– Lonsway & Fitzgerald, 1994
Torre also makes it a point to bust one especially harmful rape acceptance myth: “Rape is a deviant event.” She sees this as a common cop-out in Philippine society, where the perpetrator is often painted as a monster because of deviant behavior (most often involving drugs or alcohol). “This notion says that rapists are monstrous people and it is the role of women to avoid them,” she explains. “The reality of rape is that it very often happens with people the victim already knows or even has a relationship with.”
The Need for a Shift in Mindset
With these common misconceptions cleared up, the calling then shifts to the individual level: to constantly examine and question one’s own beliefs in gender, sexuality and sexual assault.
Because victim-blaming in itself, on top of the rape experienced by victim-survivors, is a problem that leads to secondary victimization. When these individuals bravely share their story and then are met with judgment, skepticism and being made to feel accountable for a crime they didn’t commit, they recoil and become susceptible to further psychological distress. “This is associated with the under-reporting of rape and assault, which heightens the misperceptions of its impact on victims,” says Torre. “It is estimated that out of the total cases of sexual assault and rape that actually happen, only about 6% are reported.”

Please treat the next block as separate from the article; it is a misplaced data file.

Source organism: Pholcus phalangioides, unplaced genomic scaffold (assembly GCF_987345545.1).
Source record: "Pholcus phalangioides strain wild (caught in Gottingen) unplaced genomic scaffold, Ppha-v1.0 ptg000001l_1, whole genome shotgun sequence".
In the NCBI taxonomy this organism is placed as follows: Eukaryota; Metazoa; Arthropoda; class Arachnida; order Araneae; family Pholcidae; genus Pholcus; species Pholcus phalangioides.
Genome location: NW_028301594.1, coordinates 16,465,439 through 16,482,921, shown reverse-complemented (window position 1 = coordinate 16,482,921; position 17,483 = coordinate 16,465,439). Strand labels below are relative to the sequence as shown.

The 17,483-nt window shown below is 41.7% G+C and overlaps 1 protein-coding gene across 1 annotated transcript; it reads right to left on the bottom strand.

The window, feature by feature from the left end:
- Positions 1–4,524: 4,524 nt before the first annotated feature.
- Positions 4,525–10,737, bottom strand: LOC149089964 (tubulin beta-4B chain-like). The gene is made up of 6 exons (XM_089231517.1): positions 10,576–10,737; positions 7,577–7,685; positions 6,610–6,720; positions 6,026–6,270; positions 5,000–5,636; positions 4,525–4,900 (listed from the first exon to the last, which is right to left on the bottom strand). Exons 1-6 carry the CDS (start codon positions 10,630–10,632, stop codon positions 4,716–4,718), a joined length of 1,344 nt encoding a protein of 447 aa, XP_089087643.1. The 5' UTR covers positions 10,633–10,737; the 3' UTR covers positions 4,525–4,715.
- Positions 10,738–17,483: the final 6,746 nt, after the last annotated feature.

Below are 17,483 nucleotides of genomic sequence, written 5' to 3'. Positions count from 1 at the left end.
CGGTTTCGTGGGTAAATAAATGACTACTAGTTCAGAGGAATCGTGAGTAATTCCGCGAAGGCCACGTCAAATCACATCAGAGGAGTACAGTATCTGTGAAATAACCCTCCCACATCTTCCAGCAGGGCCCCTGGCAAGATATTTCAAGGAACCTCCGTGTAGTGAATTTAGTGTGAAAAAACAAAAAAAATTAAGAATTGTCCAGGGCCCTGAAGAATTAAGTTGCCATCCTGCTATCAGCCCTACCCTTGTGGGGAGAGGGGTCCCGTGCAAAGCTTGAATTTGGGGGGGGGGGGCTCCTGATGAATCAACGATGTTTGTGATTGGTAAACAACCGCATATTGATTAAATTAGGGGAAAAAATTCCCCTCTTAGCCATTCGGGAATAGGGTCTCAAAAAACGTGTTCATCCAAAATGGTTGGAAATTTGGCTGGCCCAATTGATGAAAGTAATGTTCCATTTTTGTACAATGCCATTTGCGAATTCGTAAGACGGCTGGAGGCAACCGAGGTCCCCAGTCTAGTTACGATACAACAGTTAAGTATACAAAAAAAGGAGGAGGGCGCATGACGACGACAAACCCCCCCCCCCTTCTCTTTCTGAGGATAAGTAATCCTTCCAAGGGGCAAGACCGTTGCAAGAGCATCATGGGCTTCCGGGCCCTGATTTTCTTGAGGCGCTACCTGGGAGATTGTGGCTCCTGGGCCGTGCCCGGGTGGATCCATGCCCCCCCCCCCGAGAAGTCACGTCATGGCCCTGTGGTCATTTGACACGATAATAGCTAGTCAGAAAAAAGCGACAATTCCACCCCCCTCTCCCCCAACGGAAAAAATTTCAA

Along with the other speakers on the panel, Torre reminds that victim-blaming is a mindset problem that can be nipped in the bud. “We can stand up against this culture by encouraging people to speak honestly about how they feel when they hear about cases rape,” she says. This safe space for honest dialogue is found to give way for emotions that lessen the tendency to blame the victim.
“It’s also important to reexamine the values we teach children––both young girls and boys,” concludes Torre. “How are we talking to kids about consent? Are we teaching them about consent at all?”
Art Alexandra Lara